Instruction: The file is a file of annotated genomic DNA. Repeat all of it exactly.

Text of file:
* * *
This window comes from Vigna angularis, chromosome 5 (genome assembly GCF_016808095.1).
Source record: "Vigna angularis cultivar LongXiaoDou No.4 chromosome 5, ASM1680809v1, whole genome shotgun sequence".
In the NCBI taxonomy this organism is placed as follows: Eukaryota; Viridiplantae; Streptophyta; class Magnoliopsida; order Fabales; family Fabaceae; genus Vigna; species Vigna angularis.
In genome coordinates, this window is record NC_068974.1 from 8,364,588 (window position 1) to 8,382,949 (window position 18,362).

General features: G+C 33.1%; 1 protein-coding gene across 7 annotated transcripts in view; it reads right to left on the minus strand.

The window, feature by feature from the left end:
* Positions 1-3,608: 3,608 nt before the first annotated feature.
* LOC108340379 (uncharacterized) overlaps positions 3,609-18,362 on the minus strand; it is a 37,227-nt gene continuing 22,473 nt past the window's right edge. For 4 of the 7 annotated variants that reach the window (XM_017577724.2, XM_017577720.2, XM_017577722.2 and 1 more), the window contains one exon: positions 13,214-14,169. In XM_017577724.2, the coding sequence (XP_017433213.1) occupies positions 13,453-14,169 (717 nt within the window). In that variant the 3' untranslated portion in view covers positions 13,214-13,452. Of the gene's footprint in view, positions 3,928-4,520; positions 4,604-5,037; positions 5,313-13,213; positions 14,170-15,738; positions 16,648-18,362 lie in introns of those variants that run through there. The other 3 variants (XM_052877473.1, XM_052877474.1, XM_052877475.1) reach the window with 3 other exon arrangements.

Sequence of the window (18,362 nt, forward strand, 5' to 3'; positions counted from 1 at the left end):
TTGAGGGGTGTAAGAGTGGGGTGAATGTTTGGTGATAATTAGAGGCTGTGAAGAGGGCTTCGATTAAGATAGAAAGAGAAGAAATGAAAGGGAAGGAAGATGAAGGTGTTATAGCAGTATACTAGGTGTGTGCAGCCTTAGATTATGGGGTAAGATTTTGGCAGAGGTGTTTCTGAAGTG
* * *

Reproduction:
This window comes from Vigna angularis, chromosome 5 (genome assembly GCF_016808095.1).
Source record: "Vigna angularis cultivar LongXiaoDou No.4 chromosome 5, ASM1680809v1, whole genome shotgun sequence".
In the NCBI taxonomy this organism is placed as follows: Eukaryota; Viridiplantae; Streptophyta; class Magnoliopsida; order Fabales; family Fabaceae; genus Vigna; species Vigna angularis.
In genome coordinates, this window is record NC_068974.1 from 8,364,588 (window position 1) to 8,382,949 (window position 18,362).

General features: G+C 33.1%; 1 protein-coding gene across 7 annotated transcripts in view; it reads right to left on the minus strand.

The window, feature by feature from the left end:
* Positions 1-3,608: 3,608 nt before the first annotated feature.
* LOC108340379 (uncharacterized) overlaps positions 3,609-18,362 on the minus strand; it is a 37,227-nt gene continuing 22,473 nt past the window's right edge. For 4 of the 7 annotated variants that reach the window (XM_017577724.2, XM_017577720.2, XM_017577722.2 and 1 more), the window contains one exon: positions 13,214-14,169. In XM_017577724.2, the coding sequence (XP_017433213.1) occupies positions 13,453-14,169 (717 nt within the window). In that variant the 3' untranslated portion in view covers positions 13,214-13,452. Of the gene's footprint in view, positions 3,928-4,520; positions 4,604-5,037; positions 5,313-13,213; positions 14,170-15,738; positions 16,648-18,362 lie in introns of those variants that run through there. The other 3 variants (XM_052877473.1, XM_052877474.1, XM_052877475.1) reach the window with 3 other exon arrangements.

Sequence of the window (18,362 nt, forward strand, 5' to 3'; positions counted from 1 at the left end):
TTGAGGGGTGTAAGAGTGGGGTGAATGTTTGGTGATAATTAGAGGCTGTGAAGAGGGCTTCGATTAAGATAGAAAGAGAAGAAATGAAAGGGAAGGAAGATGAAGGTGTTATAGCAGTATACTAGGTGTGTGCAGCCTTAGATTATGGGGTAAGATTTTGGCAGAGGTGTTTCTGAAGTG